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Ros. Well, in her person, I say, I will not have you. Orla. Then, in mine own person, I die.

Roj. No, faith, die by attorney. The poor world is almost fix thousand years old, and in all this time there was not any man died in his own person, videlicet, in a love cause. Troilus had his brains dash'd out with a Grecian club; yet he did what he could to die before ; and he is one of the patterns of love. Leander, he would have liv'd many a fair year, though Hero had turn'd nun, if it had not been for a hot midsummer night : for, good youth, he went but forth to wash him in the Hellespont, and, being taken with the cramp, was drown'd; and the foolish chroniclers of that age found it was,-Hero of Sestos. But these are all lyes; men have died from time to time, and worms have eaten them, but not for love.

Orla. I would not have my right Rosalind of this mind; for, I protest, her frown might kill me.

Ref. By this hand, it will not kill a fly: But come, now I will be


Rosalind in a more coming-on disposition; and ask me what you wil', I will granc

it. Orla. Then love me, Rosalind. Ros. Yes, faith will I, " fridays, and saturdays, and all. Orla. And wilt thou have me? Rof. Ay, and twenty such. Orla. What say'st thou ? Rof. Are you not good ? Orla. I hope fo.

Ros. Why then, can one desire too much of a good thing ?-Come, lister, you mall be the priest, and marry us.-Give me your hand, Orlando :-What do you say, lister?

Orla. Pray thee, marry us.
Cel. I cannot say the words.

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Rof. You must begin, Will you Orlando,

Cel. Go to :-Will you, Orlando, have to wife this Rosalind?

Orla. I will.
Rof. Ay, but when ?
Orla. Why now; as fast as she can marry us.
Rof. Then

you must say,—I take thee Rosalind for wife. Orla. I take thee, Rosalind, for wife.

Ref. I might ask you for your commission ; but, I do take thee, Orlando, for my husband : There's a girl goes before the priest ; and, certainly, a woman's thought runs before her actions.

Orla. So do all thoughts ; they are wing’d.

Roj. Now tell me, how long would you have her, after you have poffefs'd her ?

Orla. For ever, and a day.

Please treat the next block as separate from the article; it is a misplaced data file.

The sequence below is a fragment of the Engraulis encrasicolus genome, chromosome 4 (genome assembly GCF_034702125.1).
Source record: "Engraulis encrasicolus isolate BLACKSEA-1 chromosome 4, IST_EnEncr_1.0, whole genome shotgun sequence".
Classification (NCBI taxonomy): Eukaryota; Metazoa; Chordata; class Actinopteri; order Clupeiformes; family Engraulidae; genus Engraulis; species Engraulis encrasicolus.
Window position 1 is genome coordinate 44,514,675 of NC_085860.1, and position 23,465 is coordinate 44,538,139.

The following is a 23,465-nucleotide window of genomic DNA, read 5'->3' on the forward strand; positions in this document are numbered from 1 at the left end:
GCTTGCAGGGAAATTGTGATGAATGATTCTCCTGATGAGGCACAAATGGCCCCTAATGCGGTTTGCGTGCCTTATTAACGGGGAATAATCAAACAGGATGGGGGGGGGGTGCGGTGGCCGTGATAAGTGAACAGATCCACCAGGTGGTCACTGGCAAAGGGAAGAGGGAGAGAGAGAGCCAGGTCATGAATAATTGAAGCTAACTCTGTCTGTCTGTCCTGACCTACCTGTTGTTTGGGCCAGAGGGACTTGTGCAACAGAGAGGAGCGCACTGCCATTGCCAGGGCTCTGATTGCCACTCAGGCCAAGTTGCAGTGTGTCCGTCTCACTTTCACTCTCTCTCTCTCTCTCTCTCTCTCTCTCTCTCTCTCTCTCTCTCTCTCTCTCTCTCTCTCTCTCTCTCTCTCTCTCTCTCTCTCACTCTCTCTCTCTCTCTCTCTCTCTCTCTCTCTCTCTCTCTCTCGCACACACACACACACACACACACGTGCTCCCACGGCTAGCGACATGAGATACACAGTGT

Rof. Say a day, without the ever : No, no, Orlando ; men are April when they woo, December when they wed: maids are May when they are maids, but the sky changes when they are wives. I will be more jealous of thee than a Barbary cock-pigeon over his hen ; more clamorous than a parrot against rain; more new-fangled than an ape ; more giddy in my desires than a monkey; I will weep for nothing, like Diana in the fountain, and I will do that when you are dispos’d to be merry; I will * laugh like a hyen, and that when thou art inclin'd to seep.

Orla. But will my Rosalind do so?
Rof. By my life, she will do as I do.
Orla. O, but she is wise.

Rof. Or else she could not have the wit to do this : che wiser, the 'waywarder: Make the doors upon a woman's

Diana)-the figure of. * laugh like a byen,)-the bark of the hyena is said to resemble loud laughter. y waywarder :)-frowarder.

wit, and it will out at the casement; shut that, and 'will out at the key-hole; stop that, it will fly with the smoak out at the chimney.

Orla. A man that had a wife with such a wit, he might say,-Wit, wbither wilt? Rof

. Nay, you might keep that check for it, 'till you met your wife's wit going to your neighbour's bed.

Orla. And what wit could wit have to excuse that ?

. Marry, to say,-fhe came to seek you there. You thall never take her without her answer, unless you take her without her tongue. Othat woman that cannot ? make her fault her husband's occasion, let her never nurse her child herself, for she will breed it like a fool!